The hype surrounding Lianne La Havas’ debut Is Your Love Big Enough set the stage for its disappointment. After a highly praised performance on Later…with Jools Holland and inclusion on BBC’s Sound of 2012 the bar was set high. Then Bon Iver and Stevie Wonder gave her the go ahead nod. The Telegraph ran the headline “Lianna La Havas: the next Adele?” There was only so much higher she could climb.
The Guardian UK quickly eschewed the album stating a “quick glance at the CV of south Londoner Lianne La Havas suggests that she’s being packaged by the music business as the next tasteful artist off the production line.” Several critics described the album as “breezy listening” or as NME’s review concluded “enough dreamlike melodies to sustain your attention rather than zoning out completely, but in reality it’s all just very comfortable.” Music journalists have always hailed the Fiona Apples who rebel against the musical packaging of corporate labels, differentiating themselves with uncompromising artistic credibility. This was Lianne La Havas’ first strike.
Next came the fact that Havas shared her enthusiasm for Lauryn Hill and Erykah Badu, which critics then used as a comparison (uh, oh). Is Your Love Big Enough does not “push the envelope” like Badu’s New Amerykah Part One (4th World War). “Tease Me,” “Elusive” or “Everything Everything” are calculated jazzy love songs that blend with generic Tracy Chapman or Norah Jones’ track. Strike two. Unlike Lauryn Hill, her vocals don’t resonant like “To Zion.” Instead, she sounds sharp, unwavering and strong–but flat with emotion. Strike three and like that she was panned.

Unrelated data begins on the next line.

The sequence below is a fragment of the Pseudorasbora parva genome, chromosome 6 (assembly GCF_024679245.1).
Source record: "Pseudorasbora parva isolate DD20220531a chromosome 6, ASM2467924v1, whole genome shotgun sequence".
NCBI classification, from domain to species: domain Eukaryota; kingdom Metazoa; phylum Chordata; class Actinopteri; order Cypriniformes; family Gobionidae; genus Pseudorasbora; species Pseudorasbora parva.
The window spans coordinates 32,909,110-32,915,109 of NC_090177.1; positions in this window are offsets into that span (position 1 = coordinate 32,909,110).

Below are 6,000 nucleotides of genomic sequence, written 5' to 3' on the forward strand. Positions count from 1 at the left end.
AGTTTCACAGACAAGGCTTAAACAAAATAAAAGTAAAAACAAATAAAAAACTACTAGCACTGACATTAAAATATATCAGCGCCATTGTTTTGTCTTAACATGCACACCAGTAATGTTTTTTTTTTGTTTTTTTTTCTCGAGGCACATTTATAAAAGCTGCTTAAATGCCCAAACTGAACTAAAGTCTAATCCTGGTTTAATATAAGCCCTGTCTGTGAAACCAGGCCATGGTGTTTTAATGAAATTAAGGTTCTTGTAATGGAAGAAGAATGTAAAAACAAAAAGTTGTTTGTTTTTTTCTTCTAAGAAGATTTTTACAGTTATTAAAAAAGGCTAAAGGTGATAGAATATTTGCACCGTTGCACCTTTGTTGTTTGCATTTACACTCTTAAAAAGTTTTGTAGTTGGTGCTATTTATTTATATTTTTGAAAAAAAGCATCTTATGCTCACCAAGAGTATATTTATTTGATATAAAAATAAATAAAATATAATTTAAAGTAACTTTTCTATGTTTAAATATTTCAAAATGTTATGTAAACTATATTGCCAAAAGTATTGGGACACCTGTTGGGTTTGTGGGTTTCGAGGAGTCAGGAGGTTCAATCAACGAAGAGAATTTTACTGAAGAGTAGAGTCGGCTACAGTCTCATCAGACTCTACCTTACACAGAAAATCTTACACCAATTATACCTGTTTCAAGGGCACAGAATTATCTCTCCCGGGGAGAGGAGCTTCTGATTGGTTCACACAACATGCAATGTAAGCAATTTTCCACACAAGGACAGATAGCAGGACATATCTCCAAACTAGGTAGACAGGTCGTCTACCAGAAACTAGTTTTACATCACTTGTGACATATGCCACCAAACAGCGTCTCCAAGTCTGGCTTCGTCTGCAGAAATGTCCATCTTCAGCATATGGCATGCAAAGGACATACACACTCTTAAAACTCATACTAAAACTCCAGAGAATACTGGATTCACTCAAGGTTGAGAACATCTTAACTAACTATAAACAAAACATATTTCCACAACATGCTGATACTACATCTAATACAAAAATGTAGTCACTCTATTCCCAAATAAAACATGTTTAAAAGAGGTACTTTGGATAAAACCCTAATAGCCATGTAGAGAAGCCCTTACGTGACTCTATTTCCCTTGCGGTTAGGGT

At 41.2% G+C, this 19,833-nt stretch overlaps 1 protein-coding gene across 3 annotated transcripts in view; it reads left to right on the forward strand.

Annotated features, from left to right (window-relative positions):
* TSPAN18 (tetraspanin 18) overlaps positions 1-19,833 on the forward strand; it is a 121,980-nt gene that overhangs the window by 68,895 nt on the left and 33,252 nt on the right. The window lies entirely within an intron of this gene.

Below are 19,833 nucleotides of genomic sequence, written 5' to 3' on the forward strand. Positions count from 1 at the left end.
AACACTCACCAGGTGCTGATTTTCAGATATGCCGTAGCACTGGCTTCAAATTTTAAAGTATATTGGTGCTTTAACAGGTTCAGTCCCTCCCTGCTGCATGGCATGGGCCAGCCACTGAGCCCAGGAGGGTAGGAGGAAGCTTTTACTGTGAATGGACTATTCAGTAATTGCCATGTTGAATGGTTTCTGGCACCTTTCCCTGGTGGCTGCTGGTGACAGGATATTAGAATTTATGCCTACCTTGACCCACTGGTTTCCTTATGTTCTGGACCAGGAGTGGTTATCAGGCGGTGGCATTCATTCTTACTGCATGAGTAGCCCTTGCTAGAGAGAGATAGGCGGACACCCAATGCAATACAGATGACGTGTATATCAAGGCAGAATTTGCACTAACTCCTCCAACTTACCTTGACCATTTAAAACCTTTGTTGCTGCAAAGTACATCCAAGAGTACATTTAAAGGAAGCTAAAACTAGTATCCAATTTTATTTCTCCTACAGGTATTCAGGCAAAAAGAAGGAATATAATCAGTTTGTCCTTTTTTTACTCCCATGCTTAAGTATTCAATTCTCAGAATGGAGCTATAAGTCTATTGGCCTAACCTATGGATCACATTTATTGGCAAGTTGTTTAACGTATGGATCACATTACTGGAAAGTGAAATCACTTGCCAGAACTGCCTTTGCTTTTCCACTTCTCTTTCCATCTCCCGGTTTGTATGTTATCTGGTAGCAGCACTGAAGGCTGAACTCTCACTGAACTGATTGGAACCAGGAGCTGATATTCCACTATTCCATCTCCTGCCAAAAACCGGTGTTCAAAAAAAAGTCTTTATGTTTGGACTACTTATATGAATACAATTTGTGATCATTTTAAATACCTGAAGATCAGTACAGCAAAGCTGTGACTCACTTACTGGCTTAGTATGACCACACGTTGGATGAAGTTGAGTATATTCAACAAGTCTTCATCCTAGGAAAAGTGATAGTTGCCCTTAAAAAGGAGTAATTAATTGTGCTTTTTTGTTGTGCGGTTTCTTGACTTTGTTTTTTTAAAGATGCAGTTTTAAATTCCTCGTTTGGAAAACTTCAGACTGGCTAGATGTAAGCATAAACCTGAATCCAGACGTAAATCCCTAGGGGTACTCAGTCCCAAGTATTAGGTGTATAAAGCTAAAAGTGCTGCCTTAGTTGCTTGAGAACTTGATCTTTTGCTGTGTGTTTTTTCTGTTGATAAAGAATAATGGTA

If you listen to Havas’ live performance in LA you can hear her timidness when she jokes that she needs a drinks to relax. She is only twenty-two. The EP, like her Jools Holland performance, sounds stellar. The live recording of “Tease Me” is totally different than the album. As she sings the hook, her vocals shift from minor to major notes, the dynamicss intensify imbuing a painful uneasiness of heartbreak. Similarly, “Gone” is slowed, the unpolished piano subdued, emphasizing the cadence as she sings lyrics like “how can I fool myself thinking you’re the one.”
This wouldn’t be the first time the record labels tried molding a talented UK soul singer into something “packaged.” Two years ago, SF Critic photographer Victoria Smith was blown away by VV Brown at a private performance in Los Angeles, so much so, that when SXSW rolled around (even though she hadn’t listened to the album) she insisted we interview her. In preparation, Victoria reviewed the album, but was surprised by its polished arrangements that lacked the guttural punk she had heard at in Los Angeles and had her comparing the singer to Grace Jones. During that interview Brown explained “there is a wall between a major and when you’re an artist, of being completely, absolutely, raw, raw, raw” and admitted that she had to “compromise.” Can we fault artists for this?
Is Your Love Big Enough does not showcase Havas at her best, but that’s not because she’s isn’t talented. If you’re going to criticize anyone, blame the producer. These days albums are tools for tours, which is where artists really make their money. I, certainly, won’t miss her performance.